Over the past few months, we’ve discussed the overall scope of the new trust law and which rules you can change to meet your family’s needs. This month, we’re taking a closer look at the trustee role itself. If you’ve been offered the role of trustee, be aware that the new trust code has greatly expanded the trustee’s duties but shortened the time for completing some them. Here’s a step-by-step guide to help you understand what you are getting into when you agree to serve as trustee.

In the Beginning

  1. Accept or decline the trusteeship (If you decline, you’re done and you can stop right here.)
  2. Identify necessary trust elements (does the trust set out beneficiaries, are there charities, what your duties are)
  3. Identify the date the trust became irrevocable (This usually occurs when someone dies because the deceased is the only person who has the power to amend or revoke the trust. When there is no one left to amend or revoke it, the trust becomes irrevocable.)
  4. Identify current beneficiaries
  5. Identify presumptive remainder beneficiaries
  6. Identify qualified beneficiaries
  7. Identify any representatives
  8. Identify who has powers of appointment and their role(s)
  9. Identify the trust’s purpose
  10. Identify provisions that modify the Code’s mandatory provisions
  11. Confirm safe harbors
  12. Confirm the place of administration is appropriate for trust’s purpose, administration and beneficiaries’ interests
  13. Identify if there is a spendthrift provision
  14. Determine if the trust was revocable at settlor’s death
  15. Inventory trust assets and abandon or decline property as needed
  16. Review trust and trustee liability insurance with an insurance expert
  17. Provide notices to qualified beneficiaries (within 90 days)
  18. Implement investment strategy and execute required changes (within 90 days)
  19. Document procedures for delivery of information to each beneficiary


  1. Prepare and send required accounting to beneficiaries
  2. Reconfirm investment strategy for assets
  3. Reconfirm place of administration is appropriate for trust’s purpose, administration and beneficiaries’ interests
  4. Review actions of any agents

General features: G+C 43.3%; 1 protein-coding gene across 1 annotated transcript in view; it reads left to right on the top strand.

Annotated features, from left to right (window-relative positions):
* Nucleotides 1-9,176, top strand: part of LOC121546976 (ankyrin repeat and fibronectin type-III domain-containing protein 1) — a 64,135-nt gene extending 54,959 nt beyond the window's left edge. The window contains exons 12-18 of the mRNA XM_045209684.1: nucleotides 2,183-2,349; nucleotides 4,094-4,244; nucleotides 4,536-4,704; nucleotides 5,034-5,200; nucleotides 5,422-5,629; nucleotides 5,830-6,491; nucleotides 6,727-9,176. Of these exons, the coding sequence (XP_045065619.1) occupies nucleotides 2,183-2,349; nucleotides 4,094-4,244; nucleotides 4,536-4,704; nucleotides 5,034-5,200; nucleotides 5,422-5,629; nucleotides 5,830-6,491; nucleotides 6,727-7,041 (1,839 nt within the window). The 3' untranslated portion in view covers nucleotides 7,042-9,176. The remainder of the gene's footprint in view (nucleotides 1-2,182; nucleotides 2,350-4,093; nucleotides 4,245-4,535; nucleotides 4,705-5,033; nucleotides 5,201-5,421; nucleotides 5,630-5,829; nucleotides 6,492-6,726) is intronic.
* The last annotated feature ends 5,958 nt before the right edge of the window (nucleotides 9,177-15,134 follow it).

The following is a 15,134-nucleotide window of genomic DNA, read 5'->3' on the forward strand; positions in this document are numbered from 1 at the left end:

At Termination

  1. Prepare and send accounting to appropriate beneficiaries

Other Tasks to Keep in Mind

  1. Notify qualified beneficiaries of changes in trustee compensation
  2. Notify qualified beneficiaries of trustee resignation, incapacity or co-trustee removal
  3. If trust value nears $100,000, determine if continued administration is beneficial
  4. If trust value decreases, determine if property is best abandoned
  5. If change in circumstances: reset investment strategy for assets
  6. If change in circumstances: reconfirm place of administration is appropriate for trust’s purpose, administration and beneficiaries’ interests
  7. If change in circumstances: reidentify current and qualified beneficiaries
  8. Consider obtaining beneficiary consent or release for key decisions
  9. Disclose trustee’s fiduciary capacity in each contract

Understandably, this is a lot to do. In fact, it’s pretty overwhelming, and the lawmakers have created a whole bunch of new terms and funny word combinations (like, “presumptive remainder beneficiary”) that increase your risk of doing something wrong during trust administration. Beware, the trust laws can impose personal liability for screw-ups. That’s why this is really the time to hire a professional who can help you protect yourself.

Generation Law’s attorneys can help you understand the rules of the specific trust and how to carry out your duties in a way that works for you and your beneficiaries. But if it’s all just too much, you can always resign your trusteeship and throw that hot potato to the next person in line.